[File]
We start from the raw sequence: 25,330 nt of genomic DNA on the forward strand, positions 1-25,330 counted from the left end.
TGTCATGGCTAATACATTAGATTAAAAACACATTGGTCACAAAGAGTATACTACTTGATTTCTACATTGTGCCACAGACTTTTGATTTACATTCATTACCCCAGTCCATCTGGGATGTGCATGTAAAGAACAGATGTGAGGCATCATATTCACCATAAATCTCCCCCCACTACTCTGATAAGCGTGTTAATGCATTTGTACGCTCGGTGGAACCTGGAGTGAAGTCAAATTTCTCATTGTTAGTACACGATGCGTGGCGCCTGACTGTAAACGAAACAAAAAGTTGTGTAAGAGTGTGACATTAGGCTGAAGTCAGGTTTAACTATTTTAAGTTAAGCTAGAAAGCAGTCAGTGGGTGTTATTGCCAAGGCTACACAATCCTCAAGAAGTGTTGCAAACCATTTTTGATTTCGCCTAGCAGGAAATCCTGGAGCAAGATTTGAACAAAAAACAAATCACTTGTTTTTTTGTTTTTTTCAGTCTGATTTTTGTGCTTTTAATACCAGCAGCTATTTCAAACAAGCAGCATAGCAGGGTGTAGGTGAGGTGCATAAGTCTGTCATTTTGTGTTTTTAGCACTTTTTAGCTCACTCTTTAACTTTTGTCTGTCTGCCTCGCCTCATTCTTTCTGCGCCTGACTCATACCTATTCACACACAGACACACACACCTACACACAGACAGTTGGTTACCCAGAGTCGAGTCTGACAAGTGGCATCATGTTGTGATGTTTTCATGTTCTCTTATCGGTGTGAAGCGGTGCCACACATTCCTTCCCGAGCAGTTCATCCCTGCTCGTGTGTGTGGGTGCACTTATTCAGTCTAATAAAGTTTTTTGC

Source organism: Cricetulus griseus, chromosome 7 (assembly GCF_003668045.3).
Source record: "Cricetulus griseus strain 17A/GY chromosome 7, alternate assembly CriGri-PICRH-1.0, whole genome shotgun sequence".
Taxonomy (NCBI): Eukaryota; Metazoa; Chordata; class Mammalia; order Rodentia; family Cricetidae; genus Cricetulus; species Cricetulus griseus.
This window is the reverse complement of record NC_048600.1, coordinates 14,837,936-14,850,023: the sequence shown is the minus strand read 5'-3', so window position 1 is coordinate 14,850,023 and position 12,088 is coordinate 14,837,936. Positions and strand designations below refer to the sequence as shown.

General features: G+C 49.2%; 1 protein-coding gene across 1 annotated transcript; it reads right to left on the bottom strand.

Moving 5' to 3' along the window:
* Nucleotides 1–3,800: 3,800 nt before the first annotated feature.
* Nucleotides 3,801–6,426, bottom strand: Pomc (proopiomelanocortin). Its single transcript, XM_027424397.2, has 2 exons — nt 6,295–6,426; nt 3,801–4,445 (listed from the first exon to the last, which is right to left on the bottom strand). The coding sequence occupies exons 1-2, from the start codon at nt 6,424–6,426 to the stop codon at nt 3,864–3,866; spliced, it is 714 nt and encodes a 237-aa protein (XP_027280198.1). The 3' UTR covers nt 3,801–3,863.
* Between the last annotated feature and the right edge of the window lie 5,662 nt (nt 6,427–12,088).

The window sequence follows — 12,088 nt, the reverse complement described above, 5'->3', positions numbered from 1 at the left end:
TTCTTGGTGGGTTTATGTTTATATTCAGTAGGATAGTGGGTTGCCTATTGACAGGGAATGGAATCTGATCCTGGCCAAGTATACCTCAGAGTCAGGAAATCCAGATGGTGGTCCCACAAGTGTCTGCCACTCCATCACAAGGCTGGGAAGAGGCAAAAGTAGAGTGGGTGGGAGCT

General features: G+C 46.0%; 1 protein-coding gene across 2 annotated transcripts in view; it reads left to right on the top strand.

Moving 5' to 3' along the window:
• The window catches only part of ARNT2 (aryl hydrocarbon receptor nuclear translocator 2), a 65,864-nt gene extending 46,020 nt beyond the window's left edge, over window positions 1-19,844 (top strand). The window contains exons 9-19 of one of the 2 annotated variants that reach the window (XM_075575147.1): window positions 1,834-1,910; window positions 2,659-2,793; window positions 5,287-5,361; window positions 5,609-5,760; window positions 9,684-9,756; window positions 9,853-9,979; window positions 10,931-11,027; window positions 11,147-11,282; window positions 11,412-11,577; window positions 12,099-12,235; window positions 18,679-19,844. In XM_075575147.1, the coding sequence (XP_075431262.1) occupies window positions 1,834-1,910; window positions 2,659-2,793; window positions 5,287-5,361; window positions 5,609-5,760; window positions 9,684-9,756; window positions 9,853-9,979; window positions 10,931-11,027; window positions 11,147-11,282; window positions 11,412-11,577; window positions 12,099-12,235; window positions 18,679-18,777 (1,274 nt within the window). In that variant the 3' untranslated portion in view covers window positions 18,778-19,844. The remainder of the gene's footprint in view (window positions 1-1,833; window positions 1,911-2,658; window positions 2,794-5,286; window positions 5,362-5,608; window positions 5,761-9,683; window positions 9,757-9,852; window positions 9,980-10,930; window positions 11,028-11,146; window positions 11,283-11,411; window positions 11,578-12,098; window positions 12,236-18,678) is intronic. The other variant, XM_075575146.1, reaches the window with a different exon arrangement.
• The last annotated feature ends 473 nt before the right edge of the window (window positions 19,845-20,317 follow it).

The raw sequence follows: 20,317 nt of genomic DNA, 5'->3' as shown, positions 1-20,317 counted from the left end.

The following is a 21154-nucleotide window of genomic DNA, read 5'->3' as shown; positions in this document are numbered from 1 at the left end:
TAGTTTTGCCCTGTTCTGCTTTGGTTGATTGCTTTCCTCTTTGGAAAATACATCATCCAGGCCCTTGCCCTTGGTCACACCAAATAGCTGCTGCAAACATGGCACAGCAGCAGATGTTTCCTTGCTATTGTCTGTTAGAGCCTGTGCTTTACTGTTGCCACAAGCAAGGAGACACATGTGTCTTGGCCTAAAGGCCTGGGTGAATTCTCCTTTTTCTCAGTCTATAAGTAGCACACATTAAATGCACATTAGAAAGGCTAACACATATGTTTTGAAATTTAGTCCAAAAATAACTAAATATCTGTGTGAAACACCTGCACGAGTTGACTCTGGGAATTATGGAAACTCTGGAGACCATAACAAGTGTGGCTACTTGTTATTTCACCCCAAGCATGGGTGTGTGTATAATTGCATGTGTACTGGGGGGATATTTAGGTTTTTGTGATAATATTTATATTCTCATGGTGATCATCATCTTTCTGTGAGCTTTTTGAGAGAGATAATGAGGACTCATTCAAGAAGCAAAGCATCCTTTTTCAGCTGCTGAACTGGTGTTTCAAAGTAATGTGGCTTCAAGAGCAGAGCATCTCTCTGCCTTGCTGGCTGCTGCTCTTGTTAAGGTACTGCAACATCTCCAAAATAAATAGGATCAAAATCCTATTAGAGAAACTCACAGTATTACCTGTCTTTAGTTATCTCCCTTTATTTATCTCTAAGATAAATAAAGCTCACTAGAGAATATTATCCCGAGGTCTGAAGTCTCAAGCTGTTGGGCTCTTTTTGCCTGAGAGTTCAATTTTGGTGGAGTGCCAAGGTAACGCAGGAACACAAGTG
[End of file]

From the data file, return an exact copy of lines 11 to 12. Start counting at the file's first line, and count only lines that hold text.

* Between the last annotated feature and the right edge of the window lie 5,662 nt (nt 6,427–12,088).

The window sequence follows — 12,088 nt, the reverse complement described above, 5'->3', positions numbered from 1 at the left end: